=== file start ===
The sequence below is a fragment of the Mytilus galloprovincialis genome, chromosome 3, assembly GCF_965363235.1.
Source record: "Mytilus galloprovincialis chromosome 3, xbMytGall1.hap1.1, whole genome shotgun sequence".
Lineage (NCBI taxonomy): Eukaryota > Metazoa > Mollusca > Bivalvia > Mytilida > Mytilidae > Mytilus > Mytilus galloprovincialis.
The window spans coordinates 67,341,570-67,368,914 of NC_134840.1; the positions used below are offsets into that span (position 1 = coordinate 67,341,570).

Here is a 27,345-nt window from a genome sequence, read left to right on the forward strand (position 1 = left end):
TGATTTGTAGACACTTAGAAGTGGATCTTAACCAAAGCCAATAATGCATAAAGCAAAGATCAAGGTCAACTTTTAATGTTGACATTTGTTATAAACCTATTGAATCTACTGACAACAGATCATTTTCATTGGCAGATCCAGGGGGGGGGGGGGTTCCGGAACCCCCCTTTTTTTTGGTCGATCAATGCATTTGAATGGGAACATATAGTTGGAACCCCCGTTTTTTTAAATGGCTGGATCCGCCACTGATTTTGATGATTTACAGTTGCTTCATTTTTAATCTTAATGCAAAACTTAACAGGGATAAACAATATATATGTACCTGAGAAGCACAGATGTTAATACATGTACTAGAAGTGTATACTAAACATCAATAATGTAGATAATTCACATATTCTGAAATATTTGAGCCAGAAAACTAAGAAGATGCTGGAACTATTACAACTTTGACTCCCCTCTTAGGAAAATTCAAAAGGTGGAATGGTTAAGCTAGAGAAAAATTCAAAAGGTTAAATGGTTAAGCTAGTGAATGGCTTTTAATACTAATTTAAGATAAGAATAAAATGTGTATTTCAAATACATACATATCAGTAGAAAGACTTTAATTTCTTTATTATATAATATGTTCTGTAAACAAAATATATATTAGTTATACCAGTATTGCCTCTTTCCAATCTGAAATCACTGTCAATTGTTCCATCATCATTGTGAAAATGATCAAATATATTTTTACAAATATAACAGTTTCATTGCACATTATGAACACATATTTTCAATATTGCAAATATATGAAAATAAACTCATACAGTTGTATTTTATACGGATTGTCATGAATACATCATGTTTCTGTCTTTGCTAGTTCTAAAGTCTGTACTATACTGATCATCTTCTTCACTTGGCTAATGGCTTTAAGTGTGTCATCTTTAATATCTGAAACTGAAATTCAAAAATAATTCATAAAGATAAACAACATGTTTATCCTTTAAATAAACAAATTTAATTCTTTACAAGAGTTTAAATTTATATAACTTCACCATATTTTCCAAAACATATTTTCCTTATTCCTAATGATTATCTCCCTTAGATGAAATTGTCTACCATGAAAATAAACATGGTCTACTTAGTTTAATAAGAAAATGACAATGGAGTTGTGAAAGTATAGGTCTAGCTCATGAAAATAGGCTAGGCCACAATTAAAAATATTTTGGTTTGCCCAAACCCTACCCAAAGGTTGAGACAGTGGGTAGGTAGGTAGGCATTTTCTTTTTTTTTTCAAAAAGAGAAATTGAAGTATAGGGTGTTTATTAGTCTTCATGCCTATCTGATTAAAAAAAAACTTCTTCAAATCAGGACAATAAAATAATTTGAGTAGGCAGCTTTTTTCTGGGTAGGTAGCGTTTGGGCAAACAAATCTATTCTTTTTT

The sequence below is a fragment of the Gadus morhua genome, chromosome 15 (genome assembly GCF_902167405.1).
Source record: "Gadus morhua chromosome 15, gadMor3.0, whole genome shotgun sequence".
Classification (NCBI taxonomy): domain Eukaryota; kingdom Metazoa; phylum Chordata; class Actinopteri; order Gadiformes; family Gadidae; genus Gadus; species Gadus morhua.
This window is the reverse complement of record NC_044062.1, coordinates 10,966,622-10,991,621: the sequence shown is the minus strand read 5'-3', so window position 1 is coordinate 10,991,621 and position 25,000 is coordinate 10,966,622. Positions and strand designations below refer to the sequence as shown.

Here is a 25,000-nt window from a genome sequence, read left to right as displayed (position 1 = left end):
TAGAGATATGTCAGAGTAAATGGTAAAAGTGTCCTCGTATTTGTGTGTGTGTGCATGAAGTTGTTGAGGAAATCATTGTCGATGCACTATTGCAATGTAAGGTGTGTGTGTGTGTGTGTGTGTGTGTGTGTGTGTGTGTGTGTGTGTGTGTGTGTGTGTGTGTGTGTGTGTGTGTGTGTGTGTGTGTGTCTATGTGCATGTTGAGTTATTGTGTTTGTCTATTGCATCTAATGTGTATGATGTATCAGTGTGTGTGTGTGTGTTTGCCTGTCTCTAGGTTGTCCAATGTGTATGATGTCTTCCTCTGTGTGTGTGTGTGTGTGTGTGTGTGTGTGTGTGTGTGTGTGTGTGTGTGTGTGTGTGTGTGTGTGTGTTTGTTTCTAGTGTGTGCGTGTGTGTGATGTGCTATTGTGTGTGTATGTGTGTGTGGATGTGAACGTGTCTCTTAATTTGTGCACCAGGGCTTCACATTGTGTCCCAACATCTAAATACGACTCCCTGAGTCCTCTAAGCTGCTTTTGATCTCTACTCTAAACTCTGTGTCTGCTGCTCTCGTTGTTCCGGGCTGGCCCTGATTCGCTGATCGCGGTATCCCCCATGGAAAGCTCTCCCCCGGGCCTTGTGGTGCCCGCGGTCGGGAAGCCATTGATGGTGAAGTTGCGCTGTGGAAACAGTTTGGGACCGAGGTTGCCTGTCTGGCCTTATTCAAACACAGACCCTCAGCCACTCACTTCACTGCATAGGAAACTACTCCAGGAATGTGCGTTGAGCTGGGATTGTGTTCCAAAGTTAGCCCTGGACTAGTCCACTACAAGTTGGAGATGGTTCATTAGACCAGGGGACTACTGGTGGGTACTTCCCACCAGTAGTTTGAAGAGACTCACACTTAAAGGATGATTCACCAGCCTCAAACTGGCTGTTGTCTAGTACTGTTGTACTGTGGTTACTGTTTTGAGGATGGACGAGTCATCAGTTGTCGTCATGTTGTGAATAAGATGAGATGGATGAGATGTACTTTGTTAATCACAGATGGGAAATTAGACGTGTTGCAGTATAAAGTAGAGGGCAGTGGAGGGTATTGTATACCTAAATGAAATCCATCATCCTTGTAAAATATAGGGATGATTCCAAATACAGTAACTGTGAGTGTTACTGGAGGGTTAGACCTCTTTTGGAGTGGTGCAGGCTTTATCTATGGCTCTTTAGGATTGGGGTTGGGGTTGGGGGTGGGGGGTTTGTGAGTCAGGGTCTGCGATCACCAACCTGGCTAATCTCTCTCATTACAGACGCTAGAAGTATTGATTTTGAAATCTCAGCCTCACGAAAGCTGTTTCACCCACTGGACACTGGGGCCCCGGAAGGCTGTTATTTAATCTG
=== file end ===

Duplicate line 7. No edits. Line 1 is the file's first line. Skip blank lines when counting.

The sequence below is a fragment of the Gadus morhua genome, chromosome 15 (genome assembly GCF_902167405.1).